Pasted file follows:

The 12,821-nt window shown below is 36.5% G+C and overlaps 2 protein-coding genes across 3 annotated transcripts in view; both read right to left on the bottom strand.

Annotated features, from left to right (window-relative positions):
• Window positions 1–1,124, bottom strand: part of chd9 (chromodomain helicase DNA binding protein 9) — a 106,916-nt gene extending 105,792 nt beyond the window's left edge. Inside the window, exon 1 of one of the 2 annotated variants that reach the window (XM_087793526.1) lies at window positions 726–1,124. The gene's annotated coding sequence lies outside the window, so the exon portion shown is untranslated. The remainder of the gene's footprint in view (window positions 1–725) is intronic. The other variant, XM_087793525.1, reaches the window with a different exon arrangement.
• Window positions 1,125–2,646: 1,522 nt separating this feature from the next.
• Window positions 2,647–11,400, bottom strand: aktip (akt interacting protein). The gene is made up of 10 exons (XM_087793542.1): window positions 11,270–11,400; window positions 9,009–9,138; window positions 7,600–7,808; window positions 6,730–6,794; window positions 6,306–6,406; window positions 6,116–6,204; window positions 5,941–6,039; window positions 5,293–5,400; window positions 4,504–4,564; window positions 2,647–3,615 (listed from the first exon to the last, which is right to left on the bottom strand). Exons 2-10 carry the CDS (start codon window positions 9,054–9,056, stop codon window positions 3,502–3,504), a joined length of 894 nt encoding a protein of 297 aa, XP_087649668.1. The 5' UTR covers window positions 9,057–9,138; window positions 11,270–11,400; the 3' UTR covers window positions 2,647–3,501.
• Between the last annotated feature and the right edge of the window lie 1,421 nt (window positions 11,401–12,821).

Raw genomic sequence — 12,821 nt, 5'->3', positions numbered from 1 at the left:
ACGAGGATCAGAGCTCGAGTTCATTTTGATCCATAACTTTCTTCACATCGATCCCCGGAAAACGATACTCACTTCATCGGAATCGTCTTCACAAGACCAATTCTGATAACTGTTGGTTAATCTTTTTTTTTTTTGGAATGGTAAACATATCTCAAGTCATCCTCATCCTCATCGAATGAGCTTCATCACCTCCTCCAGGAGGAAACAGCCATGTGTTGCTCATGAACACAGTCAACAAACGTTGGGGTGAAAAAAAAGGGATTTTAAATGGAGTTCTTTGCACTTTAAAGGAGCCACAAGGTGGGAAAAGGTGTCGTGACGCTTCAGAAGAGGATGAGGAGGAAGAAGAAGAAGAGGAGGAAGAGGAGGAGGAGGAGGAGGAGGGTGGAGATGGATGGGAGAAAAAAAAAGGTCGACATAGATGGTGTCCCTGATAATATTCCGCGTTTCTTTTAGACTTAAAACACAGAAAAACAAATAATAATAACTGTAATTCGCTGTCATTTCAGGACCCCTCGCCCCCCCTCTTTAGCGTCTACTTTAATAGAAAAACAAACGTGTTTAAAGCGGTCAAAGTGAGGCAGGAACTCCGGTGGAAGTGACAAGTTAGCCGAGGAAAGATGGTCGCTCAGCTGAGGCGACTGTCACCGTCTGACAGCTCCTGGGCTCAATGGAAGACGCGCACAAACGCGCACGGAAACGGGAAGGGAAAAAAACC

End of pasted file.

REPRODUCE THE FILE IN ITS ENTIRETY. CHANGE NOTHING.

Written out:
The 12,821-nt window shown below is 36.5% G+C and overlaps 2 protein-coding genes across 3 annotated transcripts in view; both read right to left on the bottom strand.

Annotated features, from left to right (window-relative positions):
• Window positions 1–1,124, bottom strand: part of chd9 (chromodomain helicase DNA binding protein 9) — a 106,916-nt gene extending 105,792 nt beyond the window's left edge. Inside the window, exon 1 of one of the 2 annotated variants that reach the window (XM_087793526.1) lies at window positions 726–1,124. The gene's annotated coding sequence lies outside the window, so the exon portion shown is untranslated. The remainder of the gene's footprint in view (window positions 1–725) is intronic. The other variant, XM_087793525.1, reaches the window with a different exon arrangement.
• Window positions 1,125–2,646: 1,522 nt separating this feature from the next.
• Window positions 2,647–11,400, bottom strand: aktip (akt interacting protein). The gene is made up of 10 exons (XM_087793542.1): window positions 11,270–11,400; window positions 9,009–9,138; window positions 7,600–7,808; window positions 6,730–6,794; window positions 6,306–6,406; window positions 6,116–6,204; window positions 5,941–6,039; window positions 5,293–5,400; window positions 4,504–4,564; window positions 2,647–3,615 (listed from the first exon to the last, which is right to left on the bottom strand). Exons 2-10 carry the CDS (start codon window positions 9,054–9,056, stop codon window positions 3,502–3,504), a joined length of 894 nt encoding a protein of 297 aa, XP_087649668.1. The 5' UTR covers window positions 9,057–9,138; window positions 11,270–11,400; the 3' UTR covers window positions 2,647–3,501.
• Between the last annotated feature and the right edge of the window lie 1,421 nt (window positions 11,401–12,821).

Raw genomic sequence — 12,821 nt, 5'->3', positions numbered from 1 at the left:
ACGAGGATCAGAGCTCGAGTTCATTTTGATCCATAACTTTCTTCACATCGATCCCCGGAAAACGATACTCACTTCATCGGAATCGTCTTCACAAGACCAATTCTGATAACTGTTGGTTAATCTTTTTTTTTTTTGGAATGGTAAACATATCTCAAGTCATCCTCATCCTCATCGAATGAGCTTCATCACCTCCTCCAGGAGGAAACAGCCATGTGTTGCTCATGAACACAGTCAACAAACGTTGGGGTGAAAAAAAAGGGATTTTAAATGGAGTTCTTTGCACTTTAAAGGAGCCACAAGGTGGGAAAAGGTGTCGTGACGCTTCAGAAGAGGATGAGGAGGAAGAAGAAGAAGAGGAGGAAGAGGAGGAGGAGGAGGAGGAGGGTGGAGATGGATGGGAGAAAAAAAAAGGTCGACATAGATGGTGTCCCTGATAATATTCCGCGTTTCTTTTAGACTTAAAACACAGAAAAACAAATAATAATAACTGTAATTCGCTGTCATTTCAGGACCCCTCGCCCCCCCTCTTTAGCGTCTACTTTAATAGAAAAACAAACGTGTTTAAAGCGGTCAAAGTGAGGCAGGAACTCCGGTGGAAGTGACAAGTTAGCCGAGGAAAGATGGTCGCTCAGCTGAGGCGACTGTCACCGTCTGACAGCTCCTGGGCTCAATGGAAGACGCGCACAAACGCGCACGGAAACGGGAAGGGAAAAAAACC